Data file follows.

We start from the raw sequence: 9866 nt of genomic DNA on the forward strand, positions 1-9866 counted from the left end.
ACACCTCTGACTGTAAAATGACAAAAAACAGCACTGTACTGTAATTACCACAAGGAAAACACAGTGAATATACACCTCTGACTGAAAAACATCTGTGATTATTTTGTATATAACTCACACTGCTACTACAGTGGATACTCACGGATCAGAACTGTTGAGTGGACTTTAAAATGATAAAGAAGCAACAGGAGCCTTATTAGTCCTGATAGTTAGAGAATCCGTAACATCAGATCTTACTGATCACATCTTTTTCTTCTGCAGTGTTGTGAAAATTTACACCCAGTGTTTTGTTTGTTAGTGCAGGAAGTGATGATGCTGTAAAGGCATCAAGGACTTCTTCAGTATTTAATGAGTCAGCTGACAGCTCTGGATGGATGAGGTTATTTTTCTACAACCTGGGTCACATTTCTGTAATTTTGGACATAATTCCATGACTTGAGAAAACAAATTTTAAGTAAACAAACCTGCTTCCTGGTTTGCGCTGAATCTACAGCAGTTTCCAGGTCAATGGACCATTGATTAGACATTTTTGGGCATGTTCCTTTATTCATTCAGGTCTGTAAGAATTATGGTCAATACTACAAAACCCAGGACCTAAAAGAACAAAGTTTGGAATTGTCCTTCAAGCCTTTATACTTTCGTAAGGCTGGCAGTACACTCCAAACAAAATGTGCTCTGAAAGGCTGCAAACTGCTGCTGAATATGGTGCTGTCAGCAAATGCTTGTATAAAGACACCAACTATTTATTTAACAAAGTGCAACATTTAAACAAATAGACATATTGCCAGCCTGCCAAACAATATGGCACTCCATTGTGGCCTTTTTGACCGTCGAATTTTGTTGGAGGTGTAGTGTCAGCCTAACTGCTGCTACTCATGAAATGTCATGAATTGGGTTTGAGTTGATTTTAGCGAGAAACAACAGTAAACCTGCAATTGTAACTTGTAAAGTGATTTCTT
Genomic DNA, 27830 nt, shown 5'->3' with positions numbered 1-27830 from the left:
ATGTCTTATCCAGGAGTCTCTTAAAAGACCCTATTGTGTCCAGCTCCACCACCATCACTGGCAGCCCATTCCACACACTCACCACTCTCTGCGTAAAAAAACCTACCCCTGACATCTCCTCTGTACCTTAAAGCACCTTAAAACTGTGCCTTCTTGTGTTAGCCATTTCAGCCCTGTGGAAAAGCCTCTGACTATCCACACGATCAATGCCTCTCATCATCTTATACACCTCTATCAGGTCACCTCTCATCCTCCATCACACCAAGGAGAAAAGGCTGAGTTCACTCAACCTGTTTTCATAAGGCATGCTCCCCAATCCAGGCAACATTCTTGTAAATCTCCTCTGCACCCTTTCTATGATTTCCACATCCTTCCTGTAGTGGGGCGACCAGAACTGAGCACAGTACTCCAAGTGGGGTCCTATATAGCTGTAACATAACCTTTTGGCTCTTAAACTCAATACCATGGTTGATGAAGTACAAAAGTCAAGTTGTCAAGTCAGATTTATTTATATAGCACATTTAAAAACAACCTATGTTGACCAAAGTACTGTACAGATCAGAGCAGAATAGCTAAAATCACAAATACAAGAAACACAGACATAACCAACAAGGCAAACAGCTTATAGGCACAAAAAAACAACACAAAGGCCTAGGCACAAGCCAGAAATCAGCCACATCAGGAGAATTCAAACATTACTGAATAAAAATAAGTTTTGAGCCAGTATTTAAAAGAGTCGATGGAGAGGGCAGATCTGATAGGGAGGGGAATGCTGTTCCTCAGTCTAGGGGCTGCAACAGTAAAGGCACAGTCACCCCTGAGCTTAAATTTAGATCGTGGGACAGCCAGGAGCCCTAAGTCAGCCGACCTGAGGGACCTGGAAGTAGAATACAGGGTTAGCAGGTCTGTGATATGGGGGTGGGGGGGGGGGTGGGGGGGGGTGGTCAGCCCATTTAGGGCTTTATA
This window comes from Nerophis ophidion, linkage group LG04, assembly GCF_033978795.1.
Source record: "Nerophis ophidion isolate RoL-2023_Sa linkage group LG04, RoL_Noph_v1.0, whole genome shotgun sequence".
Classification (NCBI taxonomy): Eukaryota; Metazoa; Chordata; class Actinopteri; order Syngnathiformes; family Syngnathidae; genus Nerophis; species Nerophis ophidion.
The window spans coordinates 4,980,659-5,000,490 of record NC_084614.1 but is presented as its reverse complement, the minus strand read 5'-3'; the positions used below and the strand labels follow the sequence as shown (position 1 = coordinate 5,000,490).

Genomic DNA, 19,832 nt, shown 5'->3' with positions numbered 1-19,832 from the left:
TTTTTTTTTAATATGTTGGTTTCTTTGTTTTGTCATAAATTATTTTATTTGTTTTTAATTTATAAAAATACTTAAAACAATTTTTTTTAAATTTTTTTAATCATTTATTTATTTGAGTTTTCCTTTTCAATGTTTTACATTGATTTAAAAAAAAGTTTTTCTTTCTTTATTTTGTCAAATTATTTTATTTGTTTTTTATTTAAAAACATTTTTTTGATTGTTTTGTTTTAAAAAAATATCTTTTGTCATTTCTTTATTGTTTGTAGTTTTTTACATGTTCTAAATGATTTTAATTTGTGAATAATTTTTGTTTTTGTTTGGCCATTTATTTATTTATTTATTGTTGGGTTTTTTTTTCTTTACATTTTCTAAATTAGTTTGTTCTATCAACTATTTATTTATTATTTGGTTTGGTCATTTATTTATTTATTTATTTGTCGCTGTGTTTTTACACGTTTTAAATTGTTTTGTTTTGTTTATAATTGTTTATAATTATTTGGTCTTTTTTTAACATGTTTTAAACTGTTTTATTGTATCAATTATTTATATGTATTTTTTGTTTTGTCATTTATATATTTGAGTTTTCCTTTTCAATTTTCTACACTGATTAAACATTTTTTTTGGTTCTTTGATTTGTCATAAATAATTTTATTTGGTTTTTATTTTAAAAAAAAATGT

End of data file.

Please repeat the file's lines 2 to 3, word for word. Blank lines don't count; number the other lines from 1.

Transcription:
ACACCTCTGACTGTAAAATGACAAAAAACAGCACTGTACTGTAATTACCACAAGGAAAACACAGTGAATATACACCTCTGACTGAAAAACATCTGTGATTATTTTGTATATAACTCACACTGCTACTACAGTGGATACTCACGGATCAGAACTGTTGAGTGGACTTTAAAATGATAAAGAAGCAACAGGAGCCTTATTAGTCCTGATAGTTAGAGAATCCGTAACATCAGATCTTACTGATCACATCTTTTTCTTCTGCAGTGTTGTGAAAATTTACACCCAGTGTTTTGTTTGTTAGTGCAGGAAGTGATGATGCTGTAAAGGCATCAAGGACTTCTTCAGTATTTAATGAGTCAGCTGACAGCTCTGGATGGATGAGGTTATTTTTCTACAACCTGGGTCACATTTCTGTAATTTTGGACATAATTCCATGACTTGAGAAAACAAATTTTAAGTAAACAAACCTGCTTCCTGGTTTGCGCTGAATCTACAGCAGTTTCCAGGTCAATGGACCATTGATTAGACATTTTTGGGCATGTTCCTTTATTCATTCAGGTCTGTAAGAATTATGGTCAATACTACAAAACCCAGGACCTAAAAGAACAAAGTTTGGAATTGTCCTTCAAGCCTTTATACTTTCGTAAGGCTGGCAGTACACTCCAAACAAAATGTGCTCTGAAAGGCTGCAAACTGCTGCTGAATATGGTGCTGTCAGCAAATGCTTGTATAAAGACACCAACTATTTATTTAACAAAGTGCAACATTTAAACAAATAGACATATTGCCAGCCTGCCAAACAATATGGCACTCCATTGTGGCCTTTTTGACCGTCGAATTTTGTTGGAGGTGTAGTGTCAGCCTAACTGCTGCTACTCATGAAATGTCATGAATTGGGTTTGAGTTGATTTTAGCGAGAAACAACAGTAAACCTGCAATTGTAACTTGTAAAGTGATTTCTT
Genomic DNA, 27830 nt, shown 5'->3' with positions numbered 1-27830 from the left: